1174     my ($infile, $outfile) = @_;
 1175     my ($in_fh,  $out_fh);
 1176     if ($] < 5.006) {
 1177       ($in_fh,  $out_fh) = (gensym(), gensym());
 1178     }
 1179     my ($close_input, $close_output) = (0, 0);
 1180     local *myData = $self;
 1181     local *_;
 1182 
 1183     ## Is $infile a filename or a (possibly implied) filehandle
 1184     if (defined $infile && ref $infile) {
 1185         if (ref($infile) =~ /^(SCALAR|ARRAY|HASH|CODE|REF)$/) {
 1186             croak "Input from $1 reference not supported!\n";
 1187         }
 1188         ## Must be a filehandle-ref (or else assume its a ref to an object
 1189         ## that supports the common IO read operations).
 1190         $myData{_INFILE} = ${$infile};
 1191         $in_fh = $infile;
 1192     }
 1193     elsif (!defined($infile) || !length($infile) || ($infile eq '-')
 1194         || ($infile =~ /^<&(?:STDIN|0)$/i))
 1195     {
 1196         ## Not a filename, just a string implying STDIN
 1197         $infile ||= '-';
 1198         $myData{_INFILE} = '<standard input>';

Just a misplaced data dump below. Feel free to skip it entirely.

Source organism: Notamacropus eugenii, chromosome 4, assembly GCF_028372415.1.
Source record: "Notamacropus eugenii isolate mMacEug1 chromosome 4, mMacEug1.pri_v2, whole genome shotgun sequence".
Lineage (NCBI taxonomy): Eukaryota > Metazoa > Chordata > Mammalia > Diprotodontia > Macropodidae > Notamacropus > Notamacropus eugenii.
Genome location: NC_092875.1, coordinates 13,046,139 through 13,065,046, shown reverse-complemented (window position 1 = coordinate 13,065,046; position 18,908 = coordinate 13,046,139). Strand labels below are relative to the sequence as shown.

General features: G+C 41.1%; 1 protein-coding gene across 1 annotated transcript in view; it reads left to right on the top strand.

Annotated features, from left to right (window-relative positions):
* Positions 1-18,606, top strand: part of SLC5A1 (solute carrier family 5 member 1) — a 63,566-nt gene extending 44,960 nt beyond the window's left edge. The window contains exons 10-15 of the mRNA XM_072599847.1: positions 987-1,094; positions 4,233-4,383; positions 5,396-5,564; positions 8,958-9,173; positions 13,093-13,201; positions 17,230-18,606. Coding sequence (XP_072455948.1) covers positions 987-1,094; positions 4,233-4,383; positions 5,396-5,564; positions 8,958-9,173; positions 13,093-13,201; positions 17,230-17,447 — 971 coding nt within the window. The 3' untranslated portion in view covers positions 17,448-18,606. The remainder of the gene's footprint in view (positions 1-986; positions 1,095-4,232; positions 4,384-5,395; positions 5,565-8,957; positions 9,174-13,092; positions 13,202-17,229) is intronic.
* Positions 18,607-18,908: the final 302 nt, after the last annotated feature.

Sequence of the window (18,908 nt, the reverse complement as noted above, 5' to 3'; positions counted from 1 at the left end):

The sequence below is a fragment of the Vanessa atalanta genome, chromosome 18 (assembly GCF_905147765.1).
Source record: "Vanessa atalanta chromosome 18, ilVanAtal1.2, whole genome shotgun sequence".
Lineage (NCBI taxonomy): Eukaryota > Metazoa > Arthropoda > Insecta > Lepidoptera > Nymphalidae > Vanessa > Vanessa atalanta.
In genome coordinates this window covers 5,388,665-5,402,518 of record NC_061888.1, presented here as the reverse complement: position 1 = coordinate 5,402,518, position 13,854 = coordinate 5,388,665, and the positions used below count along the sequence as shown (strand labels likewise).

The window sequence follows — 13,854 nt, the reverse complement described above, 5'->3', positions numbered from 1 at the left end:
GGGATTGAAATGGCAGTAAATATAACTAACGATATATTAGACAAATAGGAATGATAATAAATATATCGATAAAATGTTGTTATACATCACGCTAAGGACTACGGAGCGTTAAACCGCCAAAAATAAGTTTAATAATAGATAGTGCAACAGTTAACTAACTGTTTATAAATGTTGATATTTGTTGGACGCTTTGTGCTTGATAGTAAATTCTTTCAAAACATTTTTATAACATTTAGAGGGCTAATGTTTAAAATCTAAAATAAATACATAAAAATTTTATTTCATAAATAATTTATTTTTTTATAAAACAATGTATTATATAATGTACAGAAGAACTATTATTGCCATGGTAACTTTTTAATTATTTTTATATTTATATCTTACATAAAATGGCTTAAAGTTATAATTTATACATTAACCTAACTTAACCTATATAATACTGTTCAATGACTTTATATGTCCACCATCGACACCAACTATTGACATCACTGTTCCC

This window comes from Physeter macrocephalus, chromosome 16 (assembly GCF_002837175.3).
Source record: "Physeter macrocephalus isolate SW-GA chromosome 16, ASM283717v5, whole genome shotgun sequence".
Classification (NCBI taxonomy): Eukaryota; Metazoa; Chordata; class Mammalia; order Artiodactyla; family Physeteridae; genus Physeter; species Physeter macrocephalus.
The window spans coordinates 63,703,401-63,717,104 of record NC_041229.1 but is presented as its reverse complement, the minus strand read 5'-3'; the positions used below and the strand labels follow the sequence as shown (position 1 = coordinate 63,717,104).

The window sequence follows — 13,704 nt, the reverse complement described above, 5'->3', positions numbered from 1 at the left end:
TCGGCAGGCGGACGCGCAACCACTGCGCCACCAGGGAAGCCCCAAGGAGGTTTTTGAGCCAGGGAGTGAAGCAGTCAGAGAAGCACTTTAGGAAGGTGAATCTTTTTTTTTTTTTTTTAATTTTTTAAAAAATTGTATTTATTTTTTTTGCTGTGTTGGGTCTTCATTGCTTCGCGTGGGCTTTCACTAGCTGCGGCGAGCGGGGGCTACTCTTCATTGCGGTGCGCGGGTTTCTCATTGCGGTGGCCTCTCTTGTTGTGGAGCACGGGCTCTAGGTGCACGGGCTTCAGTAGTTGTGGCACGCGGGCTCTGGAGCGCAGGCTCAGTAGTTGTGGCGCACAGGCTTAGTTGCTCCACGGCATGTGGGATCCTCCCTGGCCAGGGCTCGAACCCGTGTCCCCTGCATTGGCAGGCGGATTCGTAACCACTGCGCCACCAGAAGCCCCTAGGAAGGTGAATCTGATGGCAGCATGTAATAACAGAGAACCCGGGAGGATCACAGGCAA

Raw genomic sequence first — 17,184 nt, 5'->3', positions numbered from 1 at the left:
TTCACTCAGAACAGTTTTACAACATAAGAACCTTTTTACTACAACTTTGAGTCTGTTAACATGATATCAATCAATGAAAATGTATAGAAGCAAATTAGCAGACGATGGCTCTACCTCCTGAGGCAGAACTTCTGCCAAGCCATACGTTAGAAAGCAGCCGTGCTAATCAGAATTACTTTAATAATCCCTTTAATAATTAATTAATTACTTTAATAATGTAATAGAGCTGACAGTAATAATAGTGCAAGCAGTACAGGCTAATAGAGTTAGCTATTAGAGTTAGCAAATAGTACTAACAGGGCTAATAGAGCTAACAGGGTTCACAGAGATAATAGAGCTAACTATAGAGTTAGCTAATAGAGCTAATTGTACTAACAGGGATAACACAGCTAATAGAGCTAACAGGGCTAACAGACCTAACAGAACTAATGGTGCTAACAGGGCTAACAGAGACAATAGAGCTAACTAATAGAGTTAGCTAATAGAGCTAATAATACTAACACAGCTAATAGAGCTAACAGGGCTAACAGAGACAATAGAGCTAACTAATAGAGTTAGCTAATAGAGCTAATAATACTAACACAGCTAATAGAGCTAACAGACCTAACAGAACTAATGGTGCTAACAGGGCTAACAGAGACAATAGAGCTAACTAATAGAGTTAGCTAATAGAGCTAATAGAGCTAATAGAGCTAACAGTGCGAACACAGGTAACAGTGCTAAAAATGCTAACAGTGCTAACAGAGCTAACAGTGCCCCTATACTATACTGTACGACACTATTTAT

1199         $in_fh = \*STDIN;
 1200     }
 1201     else {
 1202         ## We have a filename, open it for reading
 1203         $myData{_INFILE} = $infile;
 1204         open($in_fh, "< $infile")  or
 1205              croak "Can't open $infile for reading: $!\n";
 1206         $close_input = 1;
 1207     }
 1208 
 1209     ## NOTE: we need to be *very* careful when "defaulting" the output
 1210     ## file. We only want to use a default if this is the beginning of
 1211     ## the entire document (but *not* if this is an included file). We
 1212     ## determine this by seeing if the input stream stack has been set-up
 1213     ## already
 1214 
 1215     ## Is $outfile a filename, a (possibly implied) filehandle, maybe a ref?
 1216     if (ref $outfile) {
 1217         ## we need to check for ref() first, as other checks involve reading
 1218         if (ref($outfile) =~ /^(ARRAY|HASH|CODE)$/) {
 1219             croak "Output to $1 reference not supported!\n";
 1220         }
 1221         elsif (ref($outfile) eq 'SCALAR') {
 1222 #           # NOTE: IO::String isn't a part of the perl distribution,
 1223 #           #       so probably we shouldn't support this case...
 1224 #           require IO::String;
 1225 #           $myData{_OUTFILE} = "$outfile";
 1226 #           $out_fh = IO::String->new($outfile);
 1227             croak "Output to SCALAR reference not supported!\n";